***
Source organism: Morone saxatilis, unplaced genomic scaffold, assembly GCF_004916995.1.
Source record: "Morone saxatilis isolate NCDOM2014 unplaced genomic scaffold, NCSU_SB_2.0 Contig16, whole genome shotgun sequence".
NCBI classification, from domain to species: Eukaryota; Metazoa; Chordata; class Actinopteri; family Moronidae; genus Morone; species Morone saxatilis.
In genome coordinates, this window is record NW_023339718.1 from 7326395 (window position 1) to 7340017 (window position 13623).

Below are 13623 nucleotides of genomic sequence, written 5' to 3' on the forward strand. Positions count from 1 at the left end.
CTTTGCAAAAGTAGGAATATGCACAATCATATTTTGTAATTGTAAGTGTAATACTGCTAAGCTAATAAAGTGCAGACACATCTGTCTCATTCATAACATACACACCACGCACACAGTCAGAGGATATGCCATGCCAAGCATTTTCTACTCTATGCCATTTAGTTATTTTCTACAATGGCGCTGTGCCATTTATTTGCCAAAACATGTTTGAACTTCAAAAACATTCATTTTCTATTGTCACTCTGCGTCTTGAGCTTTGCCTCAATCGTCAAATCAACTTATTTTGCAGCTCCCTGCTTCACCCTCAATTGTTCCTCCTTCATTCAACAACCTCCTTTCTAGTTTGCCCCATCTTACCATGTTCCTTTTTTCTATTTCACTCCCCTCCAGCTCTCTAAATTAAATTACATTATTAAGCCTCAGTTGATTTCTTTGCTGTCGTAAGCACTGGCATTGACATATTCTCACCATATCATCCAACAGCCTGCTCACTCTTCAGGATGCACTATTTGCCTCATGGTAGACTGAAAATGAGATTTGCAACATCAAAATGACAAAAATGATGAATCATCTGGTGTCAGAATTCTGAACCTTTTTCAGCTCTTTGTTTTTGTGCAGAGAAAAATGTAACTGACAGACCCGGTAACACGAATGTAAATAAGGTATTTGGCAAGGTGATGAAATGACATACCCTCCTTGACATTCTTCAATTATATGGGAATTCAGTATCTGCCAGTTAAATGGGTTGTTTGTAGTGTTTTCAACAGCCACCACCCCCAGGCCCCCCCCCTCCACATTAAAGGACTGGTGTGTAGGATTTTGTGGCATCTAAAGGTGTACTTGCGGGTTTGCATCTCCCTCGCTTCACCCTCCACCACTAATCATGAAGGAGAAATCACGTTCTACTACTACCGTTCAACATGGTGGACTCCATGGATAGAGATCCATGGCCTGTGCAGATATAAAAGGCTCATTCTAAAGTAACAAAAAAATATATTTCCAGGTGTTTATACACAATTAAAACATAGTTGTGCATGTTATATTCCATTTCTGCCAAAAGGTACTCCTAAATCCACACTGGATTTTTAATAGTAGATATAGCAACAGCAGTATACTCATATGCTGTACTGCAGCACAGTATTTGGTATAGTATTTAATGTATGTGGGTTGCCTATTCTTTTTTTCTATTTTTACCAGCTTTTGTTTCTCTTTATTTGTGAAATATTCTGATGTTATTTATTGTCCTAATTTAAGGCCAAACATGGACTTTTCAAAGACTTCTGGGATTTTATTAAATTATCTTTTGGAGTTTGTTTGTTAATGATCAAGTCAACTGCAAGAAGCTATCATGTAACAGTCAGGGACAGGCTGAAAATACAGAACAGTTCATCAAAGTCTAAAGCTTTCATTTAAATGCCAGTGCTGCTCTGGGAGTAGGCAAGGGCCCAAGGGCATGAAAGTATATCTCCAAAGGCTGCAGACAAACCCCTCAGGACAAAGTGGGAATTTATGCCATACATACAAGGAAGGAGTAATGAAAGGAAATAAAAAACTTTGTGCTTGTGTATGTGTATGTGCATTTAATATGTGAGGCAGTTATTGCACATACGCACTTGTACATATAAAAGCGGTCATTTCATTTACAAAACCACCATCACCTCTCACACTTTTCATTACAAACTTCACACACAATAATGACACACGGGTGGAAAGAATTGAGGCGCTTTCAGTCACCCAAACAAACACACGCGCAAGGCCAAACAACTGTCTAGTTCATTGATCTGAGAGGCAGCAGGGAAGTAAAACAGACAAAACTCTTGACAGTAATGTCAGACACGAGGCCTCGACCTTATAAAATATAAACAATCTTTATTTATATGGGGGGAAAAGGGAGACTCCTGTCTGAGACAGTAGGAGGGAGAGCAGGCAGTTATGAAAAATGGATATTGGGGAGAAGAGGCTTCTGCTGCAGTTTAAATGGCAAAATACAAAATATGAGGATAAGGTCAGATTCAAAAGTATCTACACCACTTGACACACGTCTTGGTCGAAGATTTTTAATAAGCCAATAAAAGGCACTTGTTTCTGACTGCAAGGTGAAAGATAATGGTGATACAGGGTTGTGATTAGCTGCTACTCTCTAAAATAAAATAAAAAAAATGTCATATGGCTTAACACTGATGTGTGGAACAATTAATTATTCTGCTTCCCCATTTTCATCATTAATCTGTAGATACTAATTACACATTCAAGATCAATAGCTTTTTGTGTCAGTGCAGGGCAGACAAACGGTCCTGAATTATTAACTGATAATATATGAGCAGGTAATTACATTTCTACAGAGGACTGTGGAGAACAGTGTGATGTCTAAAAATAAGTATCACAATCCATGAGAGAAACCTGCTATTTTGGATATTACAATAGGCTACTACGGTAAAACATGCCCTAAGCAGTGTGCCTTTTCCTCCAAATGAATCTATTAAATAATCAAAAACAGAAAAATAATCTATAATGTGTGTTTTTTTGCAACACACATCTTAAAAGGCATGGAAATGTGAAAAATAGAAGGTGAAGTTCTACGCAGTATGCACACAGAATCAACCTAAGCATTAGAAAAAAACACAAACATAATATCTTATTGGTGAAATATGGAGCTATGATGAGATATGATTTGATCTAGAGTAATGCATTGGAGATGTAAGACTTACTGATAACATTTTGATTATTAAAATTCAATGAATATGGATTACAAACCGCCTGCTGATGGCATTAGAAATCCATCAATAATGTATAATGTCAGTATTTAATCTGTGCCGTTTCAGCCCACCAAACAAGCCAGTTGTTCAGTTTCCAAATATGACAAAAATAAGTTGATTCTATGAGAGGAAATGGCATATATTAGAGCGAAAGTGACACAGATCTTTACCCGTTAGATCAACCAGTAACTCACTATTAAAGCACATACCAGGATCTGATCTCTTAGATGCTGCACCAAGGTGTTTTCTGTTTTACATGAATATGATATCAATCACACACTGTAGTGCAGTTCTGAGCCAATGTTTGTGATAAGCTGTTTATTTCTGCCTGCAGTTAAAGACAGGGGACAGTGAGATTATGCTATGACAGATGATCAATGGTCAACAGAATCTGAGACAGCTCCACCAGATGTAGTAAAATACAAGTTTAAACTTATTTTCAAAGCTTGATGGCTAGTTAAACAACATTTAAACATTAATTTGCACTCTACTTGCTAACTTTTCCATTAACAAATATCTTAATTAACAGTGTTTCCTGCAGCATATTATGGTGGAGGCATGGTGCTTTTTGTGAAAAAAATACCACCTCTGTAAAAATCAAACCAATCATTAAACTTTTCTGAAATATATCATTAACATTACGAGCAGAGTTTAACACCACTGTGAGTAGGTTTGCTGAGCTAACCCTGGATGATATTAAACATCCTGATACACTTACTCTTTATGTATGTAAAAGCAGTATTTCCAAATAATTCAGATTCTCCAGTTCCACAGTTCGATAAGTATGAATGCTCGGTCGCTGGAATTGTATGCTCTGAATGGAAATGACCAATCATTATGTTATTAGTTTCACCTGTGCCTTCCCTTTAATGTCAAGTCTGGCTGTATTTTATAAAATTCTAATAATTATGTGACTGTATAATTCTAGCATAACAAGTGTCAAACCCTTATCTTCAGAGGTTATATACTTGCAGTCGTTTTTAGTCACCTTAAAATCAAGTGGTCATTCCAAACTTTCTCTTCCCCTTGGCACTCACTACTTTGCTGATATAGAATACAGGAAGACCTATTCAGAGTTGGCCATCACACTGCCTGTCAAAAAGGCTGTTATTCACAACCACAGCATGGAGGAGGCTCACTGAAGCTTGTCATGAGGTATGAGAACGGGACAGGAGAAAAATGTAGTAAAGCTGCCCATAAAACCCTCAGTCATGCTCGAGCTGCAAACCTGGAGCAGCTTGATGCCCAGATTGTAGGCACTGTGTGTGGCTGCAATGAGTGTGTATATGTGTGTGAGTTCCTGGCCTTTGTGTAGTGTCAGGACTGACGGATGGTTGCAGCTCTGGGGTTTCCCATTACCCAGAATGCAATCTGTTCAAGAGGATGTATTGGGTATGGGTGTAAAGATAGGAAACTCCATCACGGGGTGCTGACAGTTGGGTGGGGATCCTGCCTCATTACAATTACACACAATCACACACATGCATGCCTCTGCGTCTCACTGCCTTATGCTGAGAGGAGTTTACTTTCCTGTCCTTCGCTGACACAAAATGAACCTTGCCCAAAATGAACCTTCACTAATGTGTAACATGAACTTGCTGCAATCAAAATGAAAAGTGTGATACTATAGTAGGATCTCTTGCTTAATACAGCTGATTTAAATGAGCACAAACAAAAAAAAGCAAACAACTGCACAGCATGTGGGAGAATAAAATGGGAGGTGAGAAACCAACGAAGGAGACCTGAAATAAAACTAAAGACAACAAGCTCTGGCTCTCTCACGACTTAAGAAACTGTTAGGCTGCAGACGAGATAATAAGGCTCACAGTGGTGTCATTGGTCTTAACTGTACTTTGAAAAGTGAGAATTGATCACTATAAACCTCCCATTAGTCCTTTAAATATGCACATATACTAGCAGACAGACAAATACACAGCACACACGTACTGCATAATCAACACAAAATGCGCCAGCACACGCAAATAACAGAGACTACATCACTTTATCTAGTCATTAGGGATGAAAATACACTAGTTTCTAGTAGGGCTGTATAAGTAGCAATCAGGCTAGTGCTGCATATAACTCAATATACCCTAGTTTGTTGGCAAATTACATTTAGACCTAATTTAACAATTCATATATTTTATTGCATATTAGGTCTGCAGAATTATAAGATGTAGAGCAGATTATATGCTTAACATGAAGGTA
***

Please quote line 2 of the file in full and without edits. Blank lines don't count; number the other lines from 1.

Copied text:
Source record: "Morone saxatilis isolate NCDOM2014 unplaced genomic scaffold, NCSU_SB_2.0 Contig16, whole genome shotgun sequence".